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Diesel vehicle sales likely to be negative in Q4

Source : BUSINESS_STANDARD
Last Updated: Sat, Mar 23, 2013 05:04 hrs
A worker cleans a Maruti Suzuki Swift Dzire car as he is being reflected on a car at the company's stock yard at Sanand in Gujarat

Sale of diesel vehicles, which has been growing at a fast clip over the past year, fell 5 per cent in February, compared to the same period last year. According to senior executives of major automobile companies, diesel vehicle sales are likely to be negative in the current quarter.

Passenger car sales in the domestic market hit a 12-year low, declining by 25.71 per cent to 158,513 units in February as high interest rates and rising fuel costs continued to keep consumers off showrooms.


Mayank Pareek, chief operating officer (marketing & sales) of Maruti Suzuki India Limited (MSIL), said, "There has been some moderation in sales growth of diesel vehicles. While diesel vehicle sales at Maruti Suzuki increased by 54 per cent and 60 per cent in December and January, the growth rate tapered off to 22 per cent last month."

Sales of petrol vehicles, too, which account for over 60 per cent of production for Maruti Suzuki, dropped by 21 per cent in February, compared to the 12 per cent fall registered in December 2012.

Maruti Suzuki has been clocking strong sales growth of diesel vehicles on the back of higher demand for Swift, Dzire and Ertiga. According to industry estimates, diesel vehicle sales declined to less than 40 per cent during October-December 2012 from a peak of 57 per cent in the previous quarter. Interestingly, the decline has happened after diesel price was raised by Rs 5 a litre in September 2012.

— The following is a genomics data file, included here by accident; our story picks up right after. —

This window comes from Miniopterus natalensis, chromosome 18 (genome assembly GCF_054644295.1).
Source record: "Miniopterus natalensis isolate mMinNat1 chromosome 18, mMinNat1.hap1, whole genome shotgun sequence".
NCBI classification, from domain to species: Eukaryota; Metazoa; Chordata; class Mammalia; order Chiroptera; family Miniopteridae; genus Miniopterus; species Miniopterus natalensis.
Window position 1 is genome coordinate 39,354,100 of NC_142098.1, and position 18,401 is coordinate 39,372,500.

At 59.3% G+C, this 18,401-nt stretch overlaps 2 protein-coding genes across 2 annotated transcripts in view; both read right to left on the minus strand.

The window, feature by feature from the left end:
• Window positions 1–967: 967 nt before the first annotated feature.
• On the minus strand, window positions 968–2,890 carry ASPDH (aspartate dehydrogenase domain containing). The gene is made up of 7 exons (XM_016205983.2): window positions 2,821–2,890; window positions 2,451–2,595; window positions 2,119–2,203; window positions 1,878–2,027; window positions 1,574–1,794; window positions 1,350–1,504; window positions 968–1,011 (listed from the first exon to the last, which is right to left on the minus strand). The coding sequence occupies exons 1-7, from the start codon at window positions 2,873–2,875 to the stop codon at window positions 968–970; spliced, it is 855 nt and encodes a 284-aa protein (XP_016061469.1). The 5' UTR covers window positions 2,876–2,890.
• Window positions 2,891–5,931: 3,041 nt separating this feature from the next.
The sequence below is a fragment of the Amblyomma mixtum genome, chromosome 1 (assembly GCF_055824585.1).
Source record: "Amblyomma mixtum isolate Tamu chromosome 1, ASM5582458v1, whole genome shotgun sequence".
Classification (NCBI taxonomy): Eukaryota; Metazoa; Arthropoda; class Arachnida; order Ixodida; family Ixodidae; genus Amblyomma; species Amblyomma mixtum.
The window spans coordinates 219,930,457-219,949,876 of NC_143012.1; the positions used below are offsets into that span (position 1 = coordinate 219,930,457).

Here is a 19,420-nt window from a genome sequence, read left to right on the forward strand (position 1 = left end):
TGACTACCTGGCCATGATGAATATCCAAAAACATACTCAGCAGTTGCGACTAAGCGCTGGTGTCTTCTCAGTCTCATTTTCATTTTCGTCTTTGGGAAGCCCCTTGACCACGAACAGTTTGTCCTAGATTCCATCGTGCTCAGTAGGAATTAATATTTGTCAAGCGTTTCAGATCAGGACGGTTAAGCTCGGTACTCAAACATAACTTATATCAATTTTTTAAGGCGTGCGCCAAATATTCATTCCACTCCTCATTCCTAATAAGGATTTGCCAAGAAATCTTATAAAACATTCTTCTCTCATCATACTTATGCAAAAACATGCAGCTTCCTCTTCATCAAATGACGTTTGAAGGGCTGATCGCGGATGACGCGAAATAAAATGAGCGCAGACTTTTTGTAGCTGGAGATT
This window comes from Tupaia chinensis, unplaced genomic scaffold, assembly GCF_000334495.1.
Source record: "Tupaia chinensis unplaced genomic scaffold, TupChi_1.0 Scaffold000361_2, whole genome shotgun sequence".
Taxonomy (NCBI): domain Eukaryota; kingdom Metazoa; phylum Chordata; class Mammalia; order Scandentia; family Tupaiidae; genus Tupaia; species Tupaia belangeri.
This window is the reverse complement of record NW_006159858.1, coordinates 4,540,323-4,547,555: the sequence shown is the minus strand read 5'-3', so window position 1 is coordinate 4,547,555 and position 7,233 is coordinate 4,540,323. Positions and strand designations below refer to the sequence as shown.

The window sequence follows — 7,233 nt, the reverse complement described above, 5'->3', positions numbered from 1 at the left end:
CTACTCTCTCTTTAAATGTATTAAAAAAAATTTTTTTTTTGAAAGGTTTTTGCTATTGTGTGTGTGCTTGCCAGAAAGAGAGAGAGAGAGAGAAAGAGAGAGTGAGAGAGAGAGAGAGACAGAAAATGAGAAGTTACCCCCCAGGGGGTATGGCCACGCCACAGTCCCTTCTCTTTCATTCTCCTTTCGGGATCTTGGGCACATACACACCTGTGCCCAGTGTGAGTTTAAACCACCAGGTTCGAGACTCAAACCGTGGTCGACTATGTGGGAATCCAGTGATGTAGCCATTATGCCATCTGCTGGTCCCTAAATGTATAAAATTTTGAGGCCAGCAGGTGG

R C Bhargava, chairman, MSIL, said, "There are little signs to show that growth would be more than five-seven per cent in the coming fiscal."

The company has a combined order backlog of 83,000 units of these three cars.

Diesel demand had previously been growing rapidly since the government decontrolled petrol in June 2010, leading to frequent price rises. After the decontrol, petrol became expensive by 26 per cent than diesel. Now, petrol is 40 per cent costlier than diesel. The price differential between the two fuels (which was even higher earlier) has been driving demand for diesel cars in the domestic auto industry.

"Before a price rise of around Rs 5 on diesel late last year, the monthly growth on diesel consumption this year was around 13 per cent. Now, diesel decontrol may pull down this growth," said a senior petroleum ministry official.

Diesel prices were increased for the third time this year by 45 paise effective midnight today. After the rise, diesel prices in Delhi will stand at Rs 48.67 a litre, up from Rs 48.16 now.

The government is executing a phase-wise decontrol of diesel prices since January 17, to eliminate under recovery (the losses incurred by selling the fuel below the market price) by oil marketing companies (OMCs). The partial decontrol will happen through an increase of 45-50 paise a month, till the entire loss of OMCs is wiped out.

The overall under-recovery of OMCs projected during the current financial year is Rs 1,60,000 crore. Diesel accounts for 60 per cent of the revenue loss on sale of the three subsidised products - diesel, kerosene and domestic LPG.

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